Advice for Headhunters!

First of all, as a former Executive Search Professional, I don’t mind having been called a “headhunter”and I hope that you aren’t offended by my using the term.

I appreciate that the headhunting profession can be difficult. Basically it consists of “process work” – i.e., it involves essentially the same process being applied to every search. Such a process includes (among other things):

  • Careful writing of a position specification
  • Research for appropriate sources and prospective candidates
  • Sourcing calls to individuals who might be able to suggest candidates
  • Calls to prospective candidates
  • Interviewing and screening candidates
  • Writing a coherent and readable description/resume for the candidate to present to the client
  • Conducting extensive reference calls on each candidate presented to clients
  • Assisting in negotiating the final compensation package
  • Closing the deal

These are detailed tasks by themselves, and a typical headhunter may have many searches underway in different phases at any moment – so the job becomes one of carefully managing time and effort.

My own observations of how various executive search professionals conduct searches leads me to the following conclusions:

  • Many executive searches do not stipulate the “critical skills” necessary for the position
  • Many executive search professionals do not have the requisite training to assess critical skill competencies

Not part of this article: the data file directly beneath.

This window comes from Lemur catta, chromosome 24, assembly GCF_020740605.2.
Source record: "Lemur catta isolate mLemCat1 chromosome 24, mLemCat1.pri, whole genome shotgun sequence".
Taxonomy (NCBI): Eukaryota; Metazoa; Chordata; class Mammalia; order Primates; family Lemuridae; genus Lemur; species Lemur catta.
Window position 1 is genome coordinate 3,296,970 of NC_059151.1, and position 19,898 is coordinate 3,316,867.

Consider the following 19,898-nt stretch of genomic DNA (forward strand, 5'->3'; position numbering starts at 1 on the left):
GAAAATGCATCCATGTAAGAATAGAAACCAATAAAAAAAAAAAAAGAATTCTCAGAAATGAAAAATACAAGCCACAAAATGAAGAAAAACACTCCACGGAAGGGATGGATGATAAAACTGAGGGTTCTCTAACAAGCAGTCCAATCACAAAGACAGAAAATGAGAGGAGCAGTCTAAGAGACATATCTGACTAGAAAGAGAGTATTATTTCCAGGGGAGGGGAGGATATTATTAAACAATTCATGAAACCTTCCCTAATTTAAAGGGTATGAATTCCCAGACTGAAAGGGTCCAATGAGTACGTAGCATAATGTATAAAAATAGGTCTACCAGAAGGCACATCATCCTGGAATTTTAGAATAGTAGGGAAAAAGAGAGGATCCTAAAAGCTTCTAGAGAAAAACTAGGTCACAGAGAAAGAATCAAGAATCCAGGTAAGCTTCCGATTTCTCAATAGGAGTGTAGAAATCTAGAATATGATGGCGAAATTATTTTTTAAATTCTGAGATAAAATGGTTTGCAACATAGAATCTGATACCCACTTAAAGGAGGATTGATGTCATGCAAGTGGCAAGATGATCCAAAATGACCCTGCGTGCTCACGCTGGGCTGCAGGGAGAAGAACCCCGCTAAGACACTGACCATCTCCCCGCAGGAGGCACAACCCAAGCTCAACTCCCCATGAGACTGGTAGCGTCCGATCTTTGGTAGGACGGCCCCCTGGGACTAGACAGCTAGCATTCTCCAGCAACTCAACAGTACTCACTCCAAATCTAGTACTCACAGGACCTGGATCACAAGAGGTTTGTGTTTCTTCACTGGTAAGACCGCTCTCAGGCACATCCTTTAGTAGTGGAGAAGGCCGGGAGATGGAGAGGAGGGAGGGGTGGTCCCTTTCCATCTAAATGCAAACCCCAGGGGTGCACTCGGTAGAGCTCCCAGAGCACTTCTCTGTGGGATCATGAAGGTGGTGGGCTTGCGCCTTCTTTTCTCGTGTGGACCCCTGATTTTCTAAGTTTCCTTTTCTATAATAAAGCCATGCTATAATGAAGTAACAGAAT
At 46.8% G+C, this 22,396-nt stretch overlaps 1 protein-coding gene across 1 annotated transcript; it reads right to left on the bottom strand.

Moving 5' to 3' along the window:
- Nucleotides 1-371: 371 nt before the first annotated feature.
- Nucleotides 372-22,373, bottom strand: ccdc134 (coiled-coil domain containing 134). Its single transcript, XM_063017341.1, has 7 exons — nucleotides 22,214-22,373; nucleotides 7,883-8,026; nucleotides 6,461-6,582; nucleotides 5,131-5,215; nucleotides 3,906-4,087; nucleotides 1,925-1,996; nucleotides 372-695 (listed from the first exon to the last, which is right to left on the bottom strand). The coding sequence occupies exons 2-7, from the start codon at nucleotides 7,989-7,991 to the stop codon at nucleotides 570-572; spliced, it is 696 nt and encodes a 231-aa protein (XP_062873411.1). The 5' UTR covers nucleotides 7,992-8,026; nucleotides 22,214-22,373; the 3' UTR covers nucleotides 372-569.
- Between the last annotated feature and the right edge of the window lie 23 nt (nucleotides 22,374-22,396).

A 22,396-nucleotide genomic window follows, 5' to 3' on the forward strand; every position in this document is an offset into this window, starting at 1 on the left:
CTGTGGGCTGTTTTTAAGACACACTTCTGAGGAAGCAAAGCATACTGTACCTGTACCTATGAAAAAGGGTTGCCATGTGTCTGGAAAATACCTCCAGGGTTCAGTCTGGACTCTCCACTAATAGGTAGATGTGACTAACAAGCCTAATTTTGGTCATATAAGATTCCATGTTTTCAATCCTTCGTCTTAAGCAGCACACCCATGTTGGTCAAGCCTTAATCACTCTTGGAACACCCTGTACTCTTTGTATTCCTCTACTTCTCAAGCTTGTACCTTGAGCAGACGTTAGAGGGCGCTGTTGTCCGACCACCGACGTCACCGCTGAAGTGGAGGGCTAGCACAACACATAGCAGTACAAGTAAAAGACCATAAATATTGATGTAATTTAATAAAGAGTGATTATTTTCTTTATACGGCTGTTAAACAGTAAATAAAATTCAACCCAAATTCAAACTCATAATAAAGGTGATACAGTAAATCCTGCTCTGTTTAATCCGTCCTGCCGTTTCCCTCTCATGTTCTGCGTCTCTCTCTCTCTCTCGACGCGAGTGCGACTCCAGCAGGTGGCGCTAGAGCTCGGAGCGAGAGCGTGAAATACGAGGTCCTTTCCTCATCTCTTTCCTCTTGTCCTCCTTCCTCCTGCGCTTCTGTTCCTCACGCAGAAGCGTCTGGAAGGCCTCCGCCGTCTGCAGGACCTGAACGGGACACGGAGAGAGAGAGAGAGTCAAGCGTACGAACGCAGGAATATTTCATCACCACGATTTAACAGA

• Many executive search professionals do not understand or believe that the “best candidate” for a position may NOT be the one who is “good at” most of the requirements of the position. (Translated: Candidates who would be on top of a “Doom Loop” are generally NOT the best candidates. Put another way – overqualified people don’t necessarily make for long-lasting placements.)

The solution?

  • You can ignore my conclusions or disagree with them completely;
  • You can learn a little bit about the “Critical Skills” and how to interview individuals to assess their levels of competency in each of them;
  • You can learn a little bit about the “Doom Loop” to assist you in understanding if a particular position might be “right” for both the candidate AND the client;
  • You can use the “Doom Loop” to develop a constructive and convincing argument why a candidate might seriously consider a position for which you are conducting a search;
  • You can do whatever you please!

 I wish all of you the very best of luck and success!

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